At Somatechnics back in April, I was lucky enough to meet the fabulous Susan Stryker and hear her present about her latest research project, on Christine Jorgenson’s career-cum-hobby as a film maker. The project relates Jorgenson’s visions of herself behind the camera, making films, with her production of a public self as the ultimate, perfect, man-made woman. Along the way, Stryker makes some great links to the racialisation of that vision of Ultimate [Trans] Womanhood, and talks about the production of ‘transgender whiteness’. Really exciting stuff. I also met Eliza, who’s writing on trans pornography at the Uni of Amsterdam and has been making queer/trans porn with various collaborators all over the world forever. Along with Zoo, we went swimming at Coogee Beach, just as a thunderstorm was breaking overhead, in the craziest downpour. Eliza gave this quite stunning paper relating Walter Benjamin to transness, with the result that maybe we can talk about ‘gender affinity’ as a concept rather than ‘gender identity’ or ‘gender role’ or gender… binary? Affinity as in affinity groups, but also affinity as in a space permitting the micrological difference of everyone to each other. Pretty damn fun. Actually, the number of trans theorists at Somatechnics was really heartening — it’s the first time I’ve ever felt surrounded by people who were at least on a pretty similar wavelength, politically and theoretically, and I’m hoping to be enjoying conversations with them for a long time to come.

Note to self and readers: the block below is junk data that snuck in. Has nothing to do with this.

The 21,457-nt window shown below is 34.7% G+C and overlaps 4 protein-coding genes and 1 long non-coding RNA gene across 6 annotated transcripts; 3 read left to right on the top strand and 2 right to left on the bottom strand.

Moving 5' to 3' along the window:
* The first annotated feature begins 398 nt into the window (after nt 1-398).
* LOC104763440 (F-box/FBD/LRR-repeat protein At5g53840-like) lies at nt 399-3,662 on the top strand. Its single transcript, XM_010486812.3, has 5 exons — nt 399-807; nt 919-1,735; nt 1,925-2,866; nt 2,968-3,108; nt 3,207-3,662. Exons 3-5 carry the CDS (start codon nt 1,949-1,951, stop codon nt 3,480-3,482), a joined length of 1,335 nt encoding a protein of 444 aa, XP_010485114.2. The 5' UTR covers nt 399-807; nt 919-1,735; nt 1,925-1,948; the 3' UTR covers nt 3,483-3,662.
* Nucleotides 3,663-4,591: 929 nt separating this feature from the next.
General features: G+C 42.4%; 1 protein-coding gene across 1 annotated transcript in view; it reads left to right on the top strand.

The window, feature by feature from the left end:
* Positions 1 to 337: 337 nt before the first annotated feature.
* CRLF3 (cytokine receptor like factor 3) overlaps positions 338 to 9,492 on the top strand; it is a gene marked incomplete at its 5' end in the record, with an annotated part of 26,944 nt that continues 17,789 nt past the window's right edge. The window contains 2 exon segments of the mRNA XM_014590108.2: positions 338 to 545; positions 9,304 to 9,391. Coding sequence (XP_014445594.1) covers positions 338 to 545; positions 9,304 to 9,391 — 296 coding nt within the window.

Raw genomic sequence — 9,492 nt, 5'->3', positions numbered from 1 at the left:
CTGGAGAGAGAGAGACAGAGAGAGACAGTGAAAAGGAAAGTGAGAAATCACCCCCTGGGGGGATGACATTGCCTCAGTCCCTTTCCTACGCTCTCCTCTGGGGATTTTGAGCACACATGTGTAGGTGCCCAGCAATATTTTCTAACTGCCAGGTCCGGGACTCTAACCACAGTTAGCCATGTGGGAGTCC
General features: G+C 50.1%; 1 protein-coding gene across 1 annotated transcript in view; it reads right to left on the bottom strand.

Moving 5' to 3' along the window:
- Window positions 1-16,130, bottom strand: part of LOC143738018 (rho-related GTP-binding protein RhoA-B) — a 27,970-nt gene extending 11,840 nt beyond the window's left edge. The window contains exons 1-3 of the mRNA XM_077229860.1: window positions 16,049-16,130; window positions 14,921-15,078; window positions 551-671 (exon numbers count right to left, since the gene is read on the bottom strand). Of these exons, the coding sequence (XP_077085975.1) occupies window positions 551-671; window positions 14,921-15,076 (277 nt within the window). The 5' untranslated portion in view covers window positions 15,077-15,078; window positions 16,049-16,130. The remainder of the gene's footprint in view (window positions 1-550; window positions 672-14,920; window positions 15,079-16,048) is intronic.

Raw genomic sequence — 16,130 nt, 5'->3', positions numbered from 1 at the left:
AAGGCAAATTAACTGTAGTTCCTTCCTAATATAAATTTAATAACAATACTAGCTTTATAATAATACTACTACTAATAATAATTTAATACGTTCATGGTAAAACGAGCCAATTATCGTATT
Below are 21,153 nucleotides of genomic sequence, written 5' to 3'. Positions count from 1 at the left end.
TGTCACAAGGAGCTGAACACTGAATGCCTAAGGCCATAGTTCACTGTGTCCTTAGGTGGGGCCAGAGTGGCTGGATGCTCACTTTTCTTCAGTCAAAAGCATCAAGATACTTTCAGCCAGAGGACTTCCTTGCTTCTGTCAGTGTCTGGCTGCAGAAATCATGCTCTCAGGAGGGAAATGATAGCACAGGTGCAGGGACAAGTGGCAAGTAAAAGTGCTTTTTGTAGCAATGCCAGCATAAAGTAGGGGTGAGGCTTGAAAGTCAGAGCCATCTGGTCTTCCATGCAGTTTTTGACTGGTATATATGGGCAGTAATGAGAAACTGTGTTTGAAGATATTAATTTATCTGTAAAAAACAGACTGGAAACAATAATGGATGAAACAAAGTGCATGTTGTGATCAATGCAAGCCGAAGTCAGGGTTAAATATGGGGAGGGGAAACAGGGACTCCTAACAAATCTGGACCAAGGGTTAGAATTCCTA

Eliza also alerted me to the awesome, AWESOME cinematic talent of Oakie Treadwell, director of Phineas Slipped and a feature called Maggots and Men. Maggots and Men is a trans/masculine re-telling of the Kronstadt sailor rebellion. Gender anarchy, alright. Phineas Slipped, a short, is about an English class in a boy’s school. As the teacher asks questions about a homoerotic novel, the boys/bois flit off into porno fantasies about Phineas and what happened when they met him.
Finally, an article by Emi Koyama from Intersex Initiative about the change from talking about ‘intersex’ to ‘disorders of sex differentiation’, covering the intersections between intersex activism, disability rights work and disability theory. I’m not sure I agree with her on some points — ie, it seems a mistake to return to a model of activism that works mainly for people who feel they embody a ‘normal’ gender, rather than taking gender apart altogether. Then again, different battles, different strategies.
PS I accidentally closed the tab I was writing this post in just now, and thought I’d lost it. Then I realised Firefox has a ‘recently closed tabs’ option in the History menu. It’s like a magic ‘restore’ spell. One more reason to convert to Firefox, folks. I also have a ‘light’ bout of pneumonia and have been mostly bedridden since Friday. Bedridden and rediscovering the internet. Wish my lungs luck with their struggle against the nasty bug.